Forget Texas. Massachusetts is the largest state in the nation. Sometimes, events can bring this into focus, most notably when the Red Sox, Celtics and Patriots won consecutive, simultaneous, "world" championships. In 2007 and 2008 - sportswise - nowhere else mattered. Likewise in 1972. Who can forget the omnipresent bumper sticker in the aftermath of George McGovern's victory in Massachusetts - the only state where he prevailed: "Nixon 49, America 1"? But for those of us born and raised in the Bay State - even if, like me, they left home at eighteen - this is a perpetual state of being. More years later than I want to admit, when people ask where home is, I answer, "Boston."
We own our heroes, and feel attached to our villains. When Matt Damon and Ben Affleck won their Oscar, I called my friend from childhood. We felt we knew these guys from junior high, the kind who razzed the conductor on the train into the Boston Garden for a hockey game. When Denis Leary made it big, we watched him with awe on MTV. Yes, he was an international star, but he was still one of us. Likewise Captain Richard Phillips of the Maersk Alabama, an exemplary American but also a guy who grew up in Winchester as I did, cheering on the football team on Thanksgiving Day. And when I saw Dunkin Donuts in Singapore, it did not ring familiar as an American export, but rather one entirely of and from Massachusetts. As for bad guys, Whitey Bolger and the Boston Strangler were terrfiying, yes, but they were also larger than life, and entirely, totally ours.
And so it is with this perspective that I view two big news stories of the last week. First, there is the public face-off between Conan O'Brien and Jay Leno, two men we Massachusetts types have always watched with pride. We root for our entertainers as strongly as we do our teams. I haven't seen a hockey game for decades, but remain passionate about the Bruins. In a similar vein, I have followed Jay Leno's career. On occasion I tune him in, and feel comforted by his Greater Boston Area vowels. He may have been the host of the Tonight Show, but he was also a guy from Andover, who rightly earned and deserved his success and our support. I also watched Conan O'Brien work his tail off and rise to great heights. He is a Brookline boy, doctor's son, and Harvard man - not a Brahmin, but a striver in the best sense of the word, the kind whose great-grandparents built the city of Boston. He was once a suburban teenager who, like me, probably still knows all the words to the Dave Dinger Ford jingle.
The conflict between Jay and Conan is therefore unseemly, a feud not only within the NBC family, but the Massachusetts one as well. It is uncomfortable to take sides, we love them both, and claim them as ours. But Jay's lack of humility seems to indicate that he has been in Hollywood too long. This is very un-Massachusetts. We are understated and polite. Our roadways are full of rotaries - those tricky circular intersections understood only by MA. natives - which serve as a constant check on our character while driving. We are supposed to know when it's the other guy's turn. And because Jay did not make way for Conan, and seek out another venue for his comic talents, the latter is swinging back. Massachusetts people also know when they're wronged. And more importantly, they know how to fight. Conan has managed to preserve his trademark humility through the escalating battle. For someone from Massachusetts, where Yankee practicality meets immigrant determination, it is never about the money.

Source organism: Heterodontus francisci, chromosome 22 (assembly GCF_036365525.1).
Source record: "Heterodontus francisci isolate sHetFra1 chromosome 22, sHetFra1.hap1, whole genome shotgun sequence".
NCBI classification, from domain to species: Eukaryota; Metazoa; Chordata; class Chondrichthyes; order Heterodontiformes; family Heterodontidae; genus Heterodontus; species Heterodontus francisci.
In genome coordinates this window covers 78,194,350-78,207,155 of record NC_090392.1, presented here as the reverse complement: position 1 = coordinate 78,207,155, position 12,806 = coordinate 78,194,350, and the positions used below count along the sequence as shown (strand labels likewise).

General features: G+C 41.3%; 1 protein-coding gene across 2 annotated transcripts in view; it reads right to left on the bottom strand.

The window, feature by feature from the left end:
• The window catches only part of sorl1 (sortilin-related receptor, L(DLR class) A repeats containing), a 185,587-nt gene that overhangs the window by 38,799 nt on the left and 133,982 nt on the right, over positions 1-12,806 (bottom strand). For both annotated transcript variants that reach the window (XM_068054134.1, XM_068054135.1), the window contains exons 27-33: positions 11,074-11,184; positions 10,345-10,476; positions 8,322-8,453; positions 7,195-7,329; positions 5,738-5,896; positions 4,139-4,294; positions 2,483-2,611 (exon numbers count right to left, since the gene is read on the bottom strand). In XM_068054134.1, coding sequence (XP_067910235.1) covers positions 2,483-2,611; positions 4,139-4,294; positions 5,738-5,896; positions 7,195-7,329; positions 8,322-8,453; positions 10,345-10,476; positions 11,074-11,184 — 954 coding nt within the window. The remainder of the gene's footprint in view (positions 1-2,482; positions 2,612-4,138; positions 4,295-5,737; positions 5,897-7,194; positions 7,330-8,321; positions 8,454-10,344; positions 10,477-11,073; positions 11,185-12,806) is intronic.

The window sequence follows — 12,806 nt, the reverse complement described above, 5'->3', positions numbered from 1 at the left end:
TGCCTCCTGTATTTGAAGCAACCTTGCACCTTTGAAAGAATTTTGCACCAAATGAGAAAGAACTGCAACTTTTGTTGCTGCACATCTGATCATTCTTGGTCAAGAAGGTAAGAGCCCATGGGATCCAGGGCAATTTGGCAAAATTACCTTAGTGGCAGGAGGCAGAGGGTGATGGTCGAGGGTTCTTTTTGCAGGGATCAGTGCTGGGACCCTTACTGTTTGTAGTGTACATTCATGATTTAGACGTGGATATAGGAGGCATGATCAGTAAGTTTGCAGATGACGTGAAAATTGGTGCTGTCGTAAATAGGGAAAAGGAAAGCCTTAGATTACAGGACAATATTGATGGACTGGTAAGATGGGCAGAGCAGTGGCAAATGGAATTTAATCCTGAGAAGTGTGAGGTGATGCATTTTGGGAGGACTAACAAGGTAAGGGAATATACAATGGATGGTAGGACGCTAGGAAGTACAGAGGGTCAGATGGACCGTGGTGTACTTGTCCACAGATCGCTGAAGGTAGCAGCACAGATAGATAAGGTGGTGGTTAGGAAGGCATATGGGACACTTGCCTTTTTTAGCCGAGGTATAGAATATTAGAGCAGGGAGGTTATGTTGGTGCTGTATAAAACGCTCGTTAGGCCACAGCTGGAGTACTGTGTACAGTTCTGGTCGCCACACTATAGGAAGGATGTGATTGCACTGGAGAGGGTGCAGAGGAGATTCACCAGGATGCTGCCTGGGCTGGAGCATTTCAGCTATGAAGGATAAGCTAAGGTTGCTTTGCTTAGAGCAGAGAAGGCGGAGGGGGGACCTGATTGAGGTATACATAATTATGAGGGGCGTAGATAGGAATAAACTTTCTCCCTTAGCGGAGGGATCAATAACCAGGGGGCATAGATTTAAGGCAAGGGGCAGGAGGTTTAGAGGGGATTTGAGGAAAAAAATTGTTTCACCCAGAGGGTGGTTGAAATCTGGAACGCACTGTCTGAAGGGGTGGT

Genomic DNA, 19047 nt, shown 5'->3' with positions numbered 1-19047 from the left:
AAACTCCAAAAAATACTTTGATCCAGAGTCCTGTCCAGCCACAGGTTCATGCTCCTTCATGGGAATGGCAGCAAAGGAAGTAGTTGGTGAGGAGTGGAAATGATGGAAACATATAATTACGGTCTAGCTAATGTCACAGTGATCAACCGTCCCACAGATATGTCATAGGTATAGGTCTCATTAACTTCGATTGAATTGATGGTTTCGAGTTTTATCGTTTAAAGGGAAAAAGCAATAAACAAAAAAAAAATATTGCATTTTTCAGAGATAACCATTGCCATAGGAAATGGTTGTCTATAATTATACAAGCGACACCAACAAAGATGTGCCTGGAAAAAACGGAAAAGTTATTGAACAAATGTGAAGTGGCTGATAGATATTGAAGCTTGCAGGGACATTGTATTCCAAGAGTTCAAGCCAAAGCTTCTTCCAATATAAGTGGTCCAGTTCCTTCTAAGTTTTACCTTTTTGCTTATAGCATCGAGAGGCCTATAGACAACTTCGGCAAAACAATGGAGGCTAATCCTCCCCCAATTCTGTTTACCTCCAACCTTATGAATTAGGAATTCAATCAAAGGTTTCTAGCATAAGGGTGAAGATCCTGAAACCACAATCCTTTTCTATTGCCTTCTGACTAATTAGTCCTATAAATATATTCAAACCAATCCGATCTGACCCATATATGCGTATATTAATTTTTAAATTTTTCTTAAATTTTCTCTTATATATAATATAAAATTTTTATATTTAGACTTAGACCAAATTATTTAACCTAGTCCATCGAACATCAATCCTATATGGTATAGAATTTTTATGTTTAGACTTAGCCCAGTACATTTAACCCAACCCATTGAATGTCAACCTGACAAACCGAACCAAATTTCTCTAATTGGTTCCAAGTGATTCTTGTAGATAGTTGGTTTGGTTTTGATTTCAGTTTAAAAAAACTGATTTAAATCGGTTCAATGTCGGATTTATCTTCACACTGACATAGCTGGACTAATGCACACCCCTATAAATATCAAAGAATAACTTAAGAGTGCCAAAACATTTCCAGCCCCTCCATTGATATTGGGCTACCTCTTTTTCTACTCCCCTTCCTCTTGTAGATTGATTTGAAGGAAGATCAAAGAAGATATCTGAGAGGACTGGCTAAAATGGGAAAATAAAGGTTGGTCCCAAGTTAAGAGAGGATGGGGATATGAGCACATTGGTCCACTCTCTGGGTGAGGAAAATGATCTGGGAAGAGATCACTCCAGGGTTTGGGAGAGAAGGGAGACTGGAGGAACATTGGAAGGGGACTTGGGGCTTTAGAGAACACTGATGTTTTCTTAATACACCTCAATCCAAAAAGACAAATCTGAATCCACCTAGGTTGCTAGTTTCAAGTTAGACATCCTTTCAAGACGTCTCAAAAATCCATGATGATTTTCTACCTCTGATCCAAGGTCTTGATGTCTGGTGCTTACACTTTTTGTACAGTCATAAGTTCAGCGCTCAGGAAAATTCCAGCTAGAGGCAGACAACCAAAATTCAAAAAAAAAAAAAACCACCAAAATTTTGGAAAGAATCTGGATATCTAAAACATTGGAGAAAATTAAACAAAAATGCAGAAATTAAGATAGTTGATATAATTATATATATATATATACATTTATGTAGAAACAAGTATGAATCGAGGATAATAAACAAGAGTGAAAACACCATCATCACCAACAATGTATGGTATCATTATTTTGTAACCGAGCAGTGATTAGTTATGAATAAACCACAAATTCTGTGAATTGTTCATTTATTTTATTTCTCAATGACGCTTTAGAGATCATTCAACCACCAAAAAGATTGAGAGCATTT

And then, there is the election.
To use some Boston sports analogies, the Democrats just pitched to Bucky Dent. Or the Republicans hit an easy grounder that somehow got through Bill Buckner's legs. It never occurred to Massachusetts Democrats, especially those like me who no longer vote in the state, that the election would be a struggle. But while President Obama is bringing forth many new and controversial ideas, and doing a great deal to pull us out of the sewer, the Republicans got pushed further against the wall. Democrats in the state got too comfortable. It was as if Brockton, Massachusetts's Rocky Marciano went into battle twenty five pounds overweight. They were not prepared, and they got knocked out.
Massachusetts pride is as ingrained as Plymouth Rock. It all started there - the Tea Party and Paul Revere's ride. The state has earned its status as a place with extraordinary significance. And sometimes - when we win the NBA playoffs, or when we defeat Richard Nixon - we enjoy the distinction. And sometimes - at least for Democrats, or followers of late night TV - we struggle with it. And now, Senator Scott Brown is one of our own. Maybe he will be one of Leno's first guests when the latter takes over Conan O'Brien's seat.
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